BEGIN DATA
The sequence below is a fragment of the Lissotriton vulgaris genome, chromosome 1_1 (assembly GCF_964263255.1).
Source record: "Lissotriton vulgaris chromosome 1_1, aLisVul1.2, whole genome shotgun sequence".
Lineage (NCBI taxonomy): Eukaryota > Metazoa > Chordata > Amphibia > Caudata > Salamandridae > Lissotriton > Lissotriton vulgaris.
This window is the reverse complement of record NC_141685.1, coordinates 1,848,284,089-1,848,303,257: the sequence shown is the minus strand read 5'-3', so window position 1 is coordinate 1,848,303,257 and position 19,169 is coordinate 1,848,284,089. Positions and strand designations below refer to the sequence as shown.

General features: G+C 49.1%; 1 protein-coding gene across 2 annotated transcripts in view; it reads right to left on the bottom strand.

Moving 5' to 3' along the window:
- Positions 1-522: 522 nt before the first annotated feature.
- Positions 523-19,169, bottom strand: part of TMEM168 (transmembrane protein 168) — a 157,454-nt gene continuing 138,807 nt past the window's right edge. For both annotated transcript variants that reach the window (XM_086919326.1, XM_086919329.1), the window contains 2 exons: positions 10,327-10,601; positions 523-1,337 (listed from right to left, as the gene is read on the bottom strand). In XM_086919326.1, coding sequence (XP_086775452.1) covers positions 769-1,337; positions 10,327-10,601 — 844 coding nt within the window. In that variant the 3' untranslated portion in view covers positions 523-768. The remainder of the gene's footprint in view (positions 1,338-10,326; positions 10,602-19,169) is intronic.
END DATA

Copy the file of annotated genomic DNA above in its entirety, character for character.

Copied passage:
The sequence below is a fragment of the Lissotriton vulgaris genome, chromosome 1_1 (assembly GCF_964263255.1).
Source record: "Lissotriton vulgaris chromosome 1_1, aLisVul1.2, whole genome shotgun sequence".
Lineage (NCBI taxonomy): Eukaryota > Metazoa > Chordata > Amphibia > Caudata > Salamandridae > Lissotriton > Lissotriton vulgaris.
This window is the reverse complement of record NC_141685.1, coordinates 1,848,284,089-1,848,303,257: the sequence shown is the minus strand read 5'-3', so window position 1 is coordinate 1,848,303,257 and position 19,169 is coordinate 1,848,284,089. Positions and strand designations below refer to the sequence as shown.

General features: G+C 49.1%; 1 protein-coding gene across 2 annotated transcripts in view; it reads right to left on the bottom strand.

Moving 5' to 3' along the window:
- Positions 1-522: 522 nt before the first annotated feature.
- Positions 523-19,169, bottom strand: part of TMEM168 (transmembrane protein 168) — a 157,454-nt gene continuing 138,807 nt past the window's right edge. For both annotated transcript variants that reach the window (XM_086919326.1, XM_086919329.1), the window contains 2 exons: positions 10,327-10,601; positions 523-1,337 (listed from right to left, as the gene is read on the bottom strand). In XM_086919326.1, coding sequence (XP_086775452.1) covers positions 769-1,337; positions 10,327-10,601 — 844 coding nt within the window. In that variant the 3' untranslated portion in view covers positions 523-768. The remainder of the gene's footprint in view (positions 1,338-10,326; positions 10,602-19,169) is intronic.